Objective: Little is known about factors influencing the rate of progression of Alzheimer's dementia. Using data from the Cache County Dementia Progression Study, the authors examined the link between clinically significant neuropsychiatric symptoms in mild Alzheimer's dementia and progression to severe dementia or death.
Method: The Cache County Dementia Progression Study is a longitudinal study of dementia progression in incident cases of this condition. Survival analyses included unadjusted Kaplan-Meier plots and multivariate Cox proportional hazard models. Hazard ratio estimates controlled for age at dementia onset, dementia duration at baseline, gender, education level, General Medical Health Rating, and apolipoprotein E epsilon 4 genotype.
Results: Three hundred thirty-five patients with incident Alzheimer's dementia were studied. Sixty-eight (20%) developed severe dementia over the follow-up period. Psychosis (hazard ratio=2.007), agitation/aggression (hazard ratio=2.946), and any one clinically significant neuropsychiatric symptom (domain score ≥4, hazard ratio=2.682) were associated with more rapid progression to severe dementia. Psychosis (hazard ratio=1.537), affective symptoms (hazard ratio=1.510), agitation/aggression (hazard ratio=1.942), mildly symptomatic neuropsychiatric symptoms (domain score of 1-3, hazard ratio=1.448), and clinically significant neuropsychiatric symptoms (hazard ratio=1.951) were associated with earlier death.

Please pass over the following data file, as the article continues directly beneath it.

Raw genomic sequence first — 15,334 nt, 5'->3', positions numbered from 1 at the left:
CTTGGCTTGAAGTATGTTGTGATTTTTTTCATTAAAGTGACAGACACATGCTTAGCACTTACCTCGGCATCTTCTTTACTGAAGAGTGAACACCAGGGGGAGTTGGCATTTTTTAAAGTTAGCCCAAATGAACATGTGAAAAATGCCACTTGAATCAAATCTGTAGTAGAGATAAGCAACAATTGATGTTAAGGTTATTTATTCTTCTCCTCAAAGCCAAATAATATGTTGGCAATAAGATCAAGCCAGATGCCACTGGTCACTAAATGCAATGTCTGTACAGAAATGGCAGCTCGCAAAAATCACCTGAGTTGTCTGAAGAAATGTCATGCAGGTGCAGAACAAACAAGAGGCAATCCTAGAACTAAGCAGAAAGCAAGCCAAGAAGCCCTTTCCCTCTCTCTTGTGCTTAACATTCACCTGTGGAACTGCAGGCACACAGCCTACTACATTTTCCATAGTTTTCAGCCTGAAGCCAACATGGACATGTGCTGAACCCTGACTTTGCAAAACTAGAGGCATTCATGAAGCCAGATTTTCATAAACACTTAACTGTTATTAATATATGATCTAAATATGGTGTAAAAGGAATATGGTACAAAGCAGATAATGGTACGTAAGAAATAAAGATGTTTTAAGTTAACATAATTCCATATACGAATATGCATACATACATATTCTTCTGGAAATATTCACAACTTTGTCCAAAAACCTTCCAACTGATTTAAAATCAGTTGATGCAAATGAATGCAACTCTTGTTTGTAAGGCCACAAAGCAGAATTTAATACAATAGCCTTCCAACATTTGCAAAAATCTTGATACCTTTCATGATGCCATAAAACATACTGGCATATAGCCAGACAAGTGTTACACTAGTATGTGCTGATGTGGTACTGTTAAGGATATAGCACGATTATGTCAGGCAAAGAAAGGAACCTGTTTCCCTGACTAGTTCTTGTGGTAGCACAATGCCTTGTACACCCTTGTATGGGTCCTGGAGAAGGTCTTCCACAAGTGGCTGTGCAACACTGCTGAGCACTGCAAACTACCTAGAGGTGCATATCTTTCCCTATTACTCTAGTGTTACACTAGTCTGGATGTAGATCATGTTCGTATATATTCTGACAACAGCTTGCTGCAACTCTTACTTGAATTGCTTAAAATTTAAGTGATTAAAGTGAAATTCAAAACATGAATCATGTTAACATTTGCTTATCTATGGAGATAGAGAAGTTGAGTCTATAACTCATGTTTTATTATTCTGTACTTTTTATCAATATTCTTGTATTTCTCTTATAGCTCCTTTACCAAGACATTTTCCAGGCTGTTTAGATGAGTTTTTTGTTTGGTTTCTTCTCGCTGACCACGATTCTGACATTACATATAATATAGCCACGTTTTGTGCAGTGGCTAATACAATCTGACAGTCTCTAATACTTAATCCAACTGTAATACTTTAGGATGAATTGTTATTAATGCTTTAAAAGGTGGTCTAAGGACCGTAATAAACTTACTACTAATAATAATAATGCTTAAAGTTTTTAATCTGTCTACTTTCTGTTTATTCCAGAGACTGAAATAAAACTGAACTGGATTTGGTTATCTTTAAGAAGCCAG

Conclusions: Specific neuropsychiatric symptoms are associated with shorter survival time from mild Alzheimer's dementia to severe dementia and/or death. The treatment of specific neuropsychiatric symptoms in mild Alzheimer's dementia should be examined for its potential to delay time to severe dementia or death.